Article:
One song everyone probably knows is “Isn’t She Lovely” which is a tender and sweet tribute celebrating the birth of his daughter. This is straight up R&B/Soul song and it became so popular that it eventually was released as a promotional song to radio stations. It wasn’t released as a single originally because Stevie refused to shorten the over 6 minute song, but the demand was too much to resist.

Another song that I thoroughly enjoyed was the funk/jazz fusion instrumental song “Contusion”. It had some amazing guitar playing from Michael Sembello, infectious grooves and it was an explosion of talent. A fast paced jam session that left you wanting a whole album of music exactly like this. Totally unexpected for me and totally worth every second.

And you get a powerful and yet beautiful love song called “As” which is Stevie confessing his undying, unconditional love for his partner. It isn’t a typical sounding ballad as it is more upbeat and the music is filled with soul and a driving beat. If all people could be loved like this, we would be living in a wonderful world.

Despite all the greatness, the album does have a fault. Where I found the first LP to be almost perfect with no hiccups or missteps, the second LP left me wanting a little more. There seemed to be some filler for me and left the album feeling a little bloated. It was a task to get through all of this as the length of the album is quite long which is why it took me several weeks to absorb what I could. Which is also another great thing about this album, with its length there is so much going on and you always find different nuggets of goodness that you catch that you might have missed on the prior listen.

I can see why this album was so influential to so many people, it has a lot of magic on it. I can also see why this is one of Stevie’s best albums as it is really close to being a greatest hits album all on its own. With my only complaint being too long and some filler, that doesn’t really deduct much from the score as the album is so strong overall. I will give it a 4.0 out of 5.0 Stars. Stevie was so prolific during the early to mid-70’s and he could do no wrong during this time. He is a true legend and this is a wonderful showcase to a talent that crossed all genres and boundaries. I don’t think I know anyone that can deny the greatness that is Stevie.

Thanks for picking this one as it was very challenging for me and I hope my review did the album justice. This Saturday you will get the next 5 albums to choose from and there are some big, big albums on it.

26 thoughts on “You Picked It!: Stevie Wonder – ‘Songs in the Key of Life’ – Album Review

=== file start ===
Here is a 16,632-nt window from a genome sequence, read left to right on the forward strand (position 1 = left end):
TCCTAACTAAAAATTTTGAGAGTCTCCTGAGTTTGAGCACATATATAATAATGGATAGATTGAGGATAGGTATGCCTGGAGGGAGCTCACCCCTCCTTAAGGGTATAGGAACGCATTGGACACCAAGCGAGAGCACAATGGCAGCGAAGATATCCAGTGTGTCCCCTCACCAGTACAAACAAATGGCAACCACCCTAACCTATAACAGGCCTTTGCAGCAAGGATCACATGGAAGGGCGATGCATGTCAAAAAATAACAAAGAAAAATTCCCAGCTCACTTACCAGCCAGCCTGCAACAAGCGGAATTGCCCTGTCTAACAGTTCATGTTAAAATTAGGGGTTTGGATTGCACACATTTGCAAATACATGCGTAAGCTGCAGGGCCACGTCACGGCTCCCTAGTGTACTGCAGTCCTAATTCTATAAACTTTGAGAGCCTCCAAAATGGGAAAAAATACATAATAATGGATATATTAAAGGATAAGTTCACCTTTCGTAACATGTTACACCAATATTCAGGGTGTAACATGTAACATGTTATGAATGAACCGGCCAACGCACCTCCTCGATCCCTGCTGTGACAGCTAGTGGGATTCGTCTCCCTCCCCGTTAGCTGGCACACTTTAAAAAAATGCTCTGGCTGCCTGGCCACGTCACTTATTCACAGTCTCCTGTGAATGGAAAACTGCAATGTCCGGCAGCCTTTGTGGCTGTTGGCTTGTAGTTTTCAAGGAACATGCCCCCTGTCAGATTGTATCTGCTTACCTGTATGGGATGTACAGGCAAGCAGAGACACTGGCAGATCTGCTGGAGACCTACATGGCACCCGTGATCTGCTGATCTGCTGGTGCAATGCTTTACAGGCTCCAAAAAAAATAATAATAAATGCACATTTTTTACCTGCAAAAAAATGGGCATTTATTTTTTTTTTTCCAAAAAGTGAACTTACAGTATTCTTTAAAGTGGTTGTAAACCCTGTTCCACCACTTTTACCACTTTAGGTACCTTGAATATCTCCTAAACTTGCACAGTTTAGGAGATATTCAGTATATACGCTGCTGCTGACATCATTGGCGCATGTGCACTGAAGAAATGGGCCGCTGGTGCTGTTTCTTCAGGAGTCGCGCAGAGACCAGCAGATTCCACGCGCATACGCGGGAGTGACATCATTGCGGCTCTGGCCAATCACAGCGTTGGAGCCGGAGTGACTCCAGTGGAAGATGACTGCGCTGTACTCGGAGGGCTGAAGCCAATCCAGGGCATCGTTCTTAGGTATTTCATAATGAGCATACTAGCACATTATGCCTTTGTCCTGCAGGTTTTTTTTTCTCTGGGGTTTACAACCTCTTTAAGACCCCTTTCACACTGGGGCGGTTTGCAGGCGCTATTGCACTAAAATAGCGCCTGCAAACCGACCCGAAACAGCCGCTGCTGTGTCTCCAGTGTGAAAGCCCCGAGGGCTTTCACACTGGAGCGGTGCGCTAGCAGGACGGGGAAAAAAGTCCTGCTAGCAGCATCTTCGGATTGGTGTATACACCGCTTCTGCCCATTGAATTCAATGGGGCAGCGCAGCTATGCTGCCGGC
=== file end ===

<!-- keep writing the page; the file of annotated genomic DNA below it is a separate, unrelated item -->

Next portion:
1. How the hell is Will Smith a star? 90% of his movies suck shit, and the dude doesn’t have any of the charisma of the A-list ’80s action stars like Gibson, Glover, Schwarzenegger, Willis, or Stallone. Hell, he doesn’t even have as much charisma as anyone in the supporting cast in the original Predator. Carl Weathers, Arnold, and the gang are just fucking classic.

      Will Smith? He’s just a dude frequently playing characters getting irritated over trite things that plays as lowest common denominator comedy. Bad Boys I & II are just Smith and Lawrence incessantly bitching at each other the entire fucking run-time played off as humor, but it’s god damn excruciating. Those movies are horrible, and unfortunately I own them in a 4K steelbook because a friend recommended them and they were the only action movies referenced in Hot Fuzz that I hadn’t seen.

      Funny enough I actually liked the third one (Bad Boys for Life) that came out earlier this year. Probably because it was more mature, the bitching wasn’t as grating or frequent, and Bay didn’t direct it. No masterpiece, but a serviceable action picture which was way more than I was expecting. Credit where it’s due.

      Liked by 2 people

  1. Nice write up. I haven’t listened to his catalogue at all. I’ve heard cover versions and some of the singles that made it to the Aussie charts but that’s it. Interested to hear Sembello playing on it so will have to queue this one up.

    And I still reckon you should give Maggot Brain a review.

    Liked by 1 person

  2. Thanks for this review. I think I voted for it but I gosh darn don’t remember, Doesn’t matter because I liked it. It was honest and I think I’ll end up getting the album. I only own Talking Book. So I should expand my collection a bit. I remember at the Record Store, this sometimes came in two separate CD cases. Sometimes people would only have one of them.

    Liked by 1 person